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New Testament...part 3?

reading list
Picking up from yesterday, the second leg of the trip...

This is still acts of the apostles.

My guess with Paul and his vision, is that he was already having second thoughts about what he was doing, perhaps not willing to admit those doubts to himself, or feeling compelled for some reason to stay the course, so when he had his vision, it articulated those doubts better than he was able to do on his own, and so he felt permission to do what he was already inclined to do anyway, which was quit his job. He certainly wouldn't be the first person to go from one end of the debate to the other. In the modern health care debate, for instance, look at a guy like Wendell Potter. Once the guy that did the enforcing and helped to screw people out of their coverage, now advocating strongly against everything health insurance companies stand for, having seen it on the inside.

Now in Romans.

Other than saying that Jesus was the only thing you needed for salvation, what was the motivation for Christians to give up sacrifices? Don't want to sacrifice to false dieties, but Jews sacrifice to the their god, why give it up to be Christian? I don't remember anything in particular except to say that it wasn't necessary. Is this another case of they wanted to stop doing it for other reasons, and Christianity just gave them an excuse to do exactly what they wanted anyway?

They also say that circumcision isn't necessary, but is recommended. Why is it that one was kept and one was abandonned?

The arbitrariness of god's mercy is, in fact, arbitrary. Romans admits that, and they think that's actually good. To people with morals, this is hideous. But that's how they make sense of good things happening to bad people. But how can you say god is good if he's arbitrary?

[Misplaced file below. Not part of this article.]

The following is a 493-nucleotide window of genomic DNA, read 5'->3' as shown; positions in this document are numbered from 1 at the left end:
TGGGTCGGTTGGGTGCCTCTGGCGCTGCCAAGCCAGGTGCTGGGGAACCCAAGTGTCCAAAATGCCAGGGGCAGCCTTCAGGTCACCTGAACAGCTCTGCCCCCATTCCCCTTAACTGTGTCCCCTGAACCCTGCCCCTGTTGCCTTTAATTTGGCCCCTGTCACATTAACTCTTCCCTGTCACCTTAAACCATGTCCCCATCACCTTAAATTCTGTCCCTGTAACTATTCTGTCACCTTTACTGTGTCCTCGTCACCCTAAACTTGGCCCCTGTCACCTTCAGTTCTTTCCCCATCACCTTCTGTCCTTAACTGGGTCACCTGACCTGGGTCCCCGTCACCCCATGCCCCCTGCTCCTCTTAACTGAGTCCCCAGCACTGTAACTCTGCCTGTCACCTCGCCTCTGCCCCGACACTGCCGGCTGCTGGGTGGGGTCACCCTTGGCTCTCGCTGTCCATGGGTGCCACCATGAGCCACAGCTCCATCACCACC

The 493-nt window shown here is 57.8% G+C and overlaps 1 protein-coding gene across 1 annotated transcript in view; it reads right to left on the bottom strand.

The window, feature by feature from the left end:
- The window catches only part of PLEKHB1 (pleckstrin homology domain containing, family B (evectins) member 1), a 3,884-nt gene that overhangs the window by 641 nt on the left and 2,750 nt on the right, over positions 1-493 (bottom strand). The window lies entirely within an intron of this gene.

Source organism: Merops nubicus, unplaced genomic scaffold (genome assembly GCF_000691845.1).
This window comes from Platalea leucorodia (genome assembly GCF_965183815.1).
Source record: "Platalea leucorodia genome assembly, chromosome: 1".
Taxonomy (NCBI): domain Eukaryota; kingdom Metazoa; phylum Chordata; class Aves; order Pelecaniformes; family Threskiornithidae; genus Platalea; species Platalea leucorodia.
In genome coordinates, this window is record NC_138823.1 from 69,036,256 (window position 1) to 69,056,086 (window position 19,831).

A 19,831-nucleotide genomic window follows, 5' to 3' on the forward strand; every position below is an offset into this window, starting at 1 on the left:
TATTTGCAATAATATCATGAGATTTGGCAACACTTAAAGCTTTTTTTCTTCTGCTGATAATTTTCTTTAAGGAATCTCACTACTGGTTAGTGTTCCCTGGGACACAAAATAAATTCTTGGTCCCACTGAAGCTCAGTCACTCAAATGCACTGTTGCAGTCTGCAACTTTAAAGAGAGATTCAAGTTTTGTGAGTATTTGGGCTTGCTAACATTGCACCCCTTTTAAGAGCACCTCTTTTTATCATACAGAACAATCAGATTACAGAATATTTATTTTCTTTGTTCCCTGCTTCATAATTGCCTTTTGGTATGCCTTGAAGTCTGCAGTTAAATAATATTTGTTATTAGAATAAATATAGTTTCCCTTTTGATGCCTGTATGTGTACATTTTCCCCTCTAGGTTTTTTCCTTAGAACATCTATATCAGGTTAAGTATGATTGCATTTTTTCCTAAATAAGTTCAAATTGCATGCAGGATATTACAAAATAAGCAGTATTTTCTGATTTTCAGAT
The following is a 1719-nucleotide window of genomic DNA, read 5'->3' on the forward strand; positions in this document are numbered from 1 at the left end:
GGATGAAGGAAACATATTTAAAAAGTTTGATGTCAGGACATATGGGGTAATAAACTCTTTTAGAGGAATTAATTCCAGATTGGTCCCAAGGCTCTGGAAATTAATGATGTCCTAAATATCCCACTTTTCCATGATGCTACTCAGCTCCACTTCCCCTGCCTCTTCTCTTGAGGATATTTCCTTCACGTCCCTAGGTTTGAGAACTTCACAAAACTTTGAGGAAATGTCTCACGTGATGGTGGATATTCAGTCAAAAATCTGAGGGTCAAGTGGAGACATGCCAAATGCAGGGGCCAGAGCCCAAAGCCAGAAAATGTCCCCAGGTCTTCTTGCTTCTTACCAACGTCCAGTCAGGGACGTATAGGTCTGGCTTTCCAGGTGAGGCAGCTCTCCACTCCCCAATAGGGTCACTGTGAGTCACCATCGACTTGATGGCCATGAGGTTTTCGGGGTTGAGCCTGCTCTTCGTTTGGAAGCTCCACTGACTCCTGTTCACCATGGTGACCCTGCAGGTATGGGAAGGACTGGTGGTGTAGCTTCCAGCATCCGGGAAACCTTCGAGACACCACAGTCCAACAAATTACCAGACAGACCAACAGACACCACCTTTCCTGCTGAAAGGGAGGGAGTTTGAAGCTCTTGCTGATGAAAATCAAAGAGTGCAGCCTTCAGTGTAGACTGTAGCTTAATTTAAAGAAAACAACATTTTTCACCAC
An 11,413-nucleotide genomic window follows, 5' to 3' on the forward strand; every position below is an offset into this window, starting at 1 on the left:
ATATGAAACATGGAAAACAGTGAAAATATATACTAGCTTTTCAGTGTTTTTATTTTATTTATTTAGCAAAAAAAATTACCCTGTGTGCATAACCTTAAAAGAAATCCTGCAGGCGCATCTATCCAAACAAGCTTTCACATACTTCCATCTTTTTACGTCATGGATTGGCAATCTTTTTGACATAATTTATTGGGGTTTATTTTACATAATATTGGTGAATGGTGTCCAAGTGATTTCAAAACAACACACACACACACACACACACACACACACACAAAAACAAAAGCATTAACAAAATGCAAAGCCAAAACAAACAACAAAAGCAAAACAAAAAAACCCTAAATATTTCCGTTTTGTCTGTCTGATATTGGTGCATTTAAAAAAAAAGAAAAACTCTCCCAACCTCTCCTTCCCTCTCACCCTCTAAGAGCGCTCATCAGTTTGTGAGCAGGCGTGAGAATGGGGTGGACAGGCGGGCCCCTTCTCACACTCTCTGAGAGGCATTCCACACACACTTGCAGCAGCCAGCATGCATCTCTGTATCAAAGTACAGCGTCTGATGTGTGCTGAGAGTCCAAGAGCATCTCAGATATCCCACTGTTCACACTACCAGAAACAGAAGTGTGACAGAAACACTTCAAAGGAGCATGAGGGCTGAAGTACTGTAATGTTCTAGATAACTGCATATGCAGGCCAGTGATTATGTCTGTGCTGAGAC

Corinthians now.

If you are married to a nonbeliever if they want to stay, because they are sanctified through being married to a believer. But, if they wish to leave, let them leave.... okay. So, if you want divorce to be okay, you just need to marry a nonbeliever. I guess nonbelievers are good for something.

Give not offense to neither Jews nor Gentiles? Another piece of advice not taken by Christians.

Isn't it a shame how they follows the rules that are pretty crappy, but ignore the good ones. They are talking about women being covered, and they basically just say the local custom holds. Men should not be covered.

I have to pick this up later... guests have arrived.

Continuing the next day:

Women should have long hair because it helps to cover them, but men should not.

The three greatest virtues, according to Paul, are faith, hope and charity. But of these, charity is the greatest virtue. Not faith.

Speaking in tongues is good, according to Saul, but better if you prophesy, and better still if you "speak with knowledge". Not something most Christians come even close to. He also says that, even in Church, if no interpreter is present, you should keep your speaking in tongues to yourself. If no one understands it, you may lead them astray.

Women should not be teachers, and if she wants to know anything, she should ask her husband. God, what a sexist. Consistent with the culture, but still.

Asking questions about what body will be resurrected, etc. means that you really don't understand what the resurrection is about. He seems to be suggested that you will be resurrected in an incorruptible heavenly body, not a corruptible earthly body. So what happens to the Earthly body is beside the point. Catholics! Donate your organs!

(II Corinthians)

How did the apostles decide who to write letters to and who to travel to. Why the Corinthians, for instance, and not the Athenians? Couldn't stand the philosophical arguments?

Galatians now.

Paul talks about meeting the brother of Jesus, James, a child of Mary by Joseph, who was therefore younger than Jesus? Or is this a child of Joseph by a previous wife (in that case, not actually related to Jesus at all by blood)?

It's easy to see why the Romans wouldn't have been very impressed by the Jews. All this talk about not wanting to eat with the uncircumcised makes them seem like "we're special and you're disgusting"... and given who the Romans were, you can see how that would fly in the face of their own cultural expectations... well, and really anyone's self-respect.

Paul here argues against aseticism. These people won't inherit the kindgom of god, only those about love and peace.

Ephesians.

Pick up here on the next long drive. Almost done!!

New Testament...part 2?

horsemen
So, the continuing saga of Haysoos continues... The new testament has its problems, of course, but it's not as engaging as the old testament, and I fear I tune out periodically. But below are my collected notes. I think I left off at the end of his around Galaticians. I'm getting close to the end. One more long drive should do it.

We pick up in the gospel of John. These notes (the ones at the beginning at least) were recorded on Newtonmass Eve.